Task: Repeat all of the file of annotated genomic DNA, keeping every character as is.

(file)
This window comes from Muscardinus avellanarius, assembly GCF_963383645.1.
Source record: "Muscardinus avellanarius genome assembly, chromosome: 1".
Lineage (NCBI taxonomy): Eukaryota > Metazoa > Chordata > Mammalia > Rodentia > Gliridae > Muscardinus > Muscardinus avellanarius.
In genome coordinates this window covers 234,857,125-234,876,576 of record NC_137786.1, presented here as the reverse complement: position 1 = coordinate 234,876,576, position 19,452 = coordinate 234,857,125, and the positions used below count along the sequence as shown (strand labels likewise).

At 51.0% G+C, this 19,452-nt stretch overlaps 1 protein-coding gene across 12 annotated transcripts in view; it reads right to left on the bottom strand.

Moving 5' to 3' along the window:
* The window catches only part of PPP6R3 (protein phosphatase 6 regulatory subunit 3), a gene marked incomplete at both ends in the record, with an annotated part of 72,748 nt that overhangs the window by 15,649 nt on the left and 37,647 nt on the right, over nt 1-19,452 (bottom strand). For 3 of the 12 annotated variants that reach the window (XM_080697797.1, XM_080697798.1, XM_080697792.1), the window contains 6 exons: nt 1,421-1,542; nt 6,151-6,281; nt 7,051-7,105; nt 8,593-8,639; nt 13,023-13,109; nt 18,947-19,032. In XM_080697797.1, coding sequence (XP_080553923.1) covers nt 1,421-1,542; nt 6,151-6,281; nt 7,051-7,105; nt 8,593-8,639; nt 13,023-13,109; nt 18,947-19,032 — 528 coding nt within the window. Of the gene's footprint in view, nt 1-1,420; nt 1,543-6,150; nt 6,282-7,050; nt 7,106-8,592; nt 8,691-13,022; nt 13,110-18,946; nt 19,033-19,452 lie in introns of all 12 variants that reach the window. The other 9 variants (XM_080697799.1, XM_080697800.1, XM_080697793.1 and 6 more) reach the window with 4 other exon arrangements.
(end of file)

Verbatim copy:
This window comes from Muscardinus avellanarius, assembly GCF_963383645.1.
Source record: "Muscardinus avellanarius genome assembly, chromosome: 1".
Lineage (NCBI taxonomy): Eukaryota > Metazoa > Chordata > Mammalia > Rodentia > Gliridae > Muscardinus > Muscardinus avellanarius.
In genome coordinates this window covers 234,857,125-234,876,576 of record NC_137786.1, presented here as the reverse complement: position 1 = coordinate 234,876,576, position 19,452 = coordinate 234,857,125, and the positions used below count along the sequence as shown (strand labels likewise).

At 51.0% G+C, this 19,452-nt stretch overlaps 1 protein-coding gene across 12 annotated transcripts in view; it reads right to left on the bottom strand.

Moving 5' to 3' along the window:
* The window catches only part of PPP6R3 (protein phosphatase 6 regulatory subunit 3), a gene marked incomplete at both ends in the record, with an annotated part of 72,748 nt that overhangs the window by 15,649 nt on the left and 37,647 nt on the right, over nt 1-19,452 (bottom strand). For 3 of the 12 annotated variants that reach the window (XM_080697797.1, XM_080697798.1, XM_080697792.1), the window contains 6 exons: nt 1,421-1,542; nt 6,151-6,281; nt 7,051-7,105; nt 8,593-8,639; nt 13,023-13,109; nt 18,947-19,032. In XM_080697797.1, coding sequence (XP_080553923.1) covers nt 1,421-1,542; nt 6,151-6,281; nt 7,051-7,105; nt 8,593-8,639; nt 13,023-13,109; nt 18,947-19,032 — 528 coding nt within the window. Of the gene's footprint in view, nt 1-1,420; nt 1,543-6,150; nt 6,282-7,050; nt 7,106-8,592; nt 8,691-13,022; nt 13,110-18,946; nt 19,033-19,452 lie in introns of all 12 variants that reach the window. The other 9 variants (XM_080697799.1, XM_080697800.1, XM_080697793.1 and 6 more) reach the window with 4 other exon arrangements.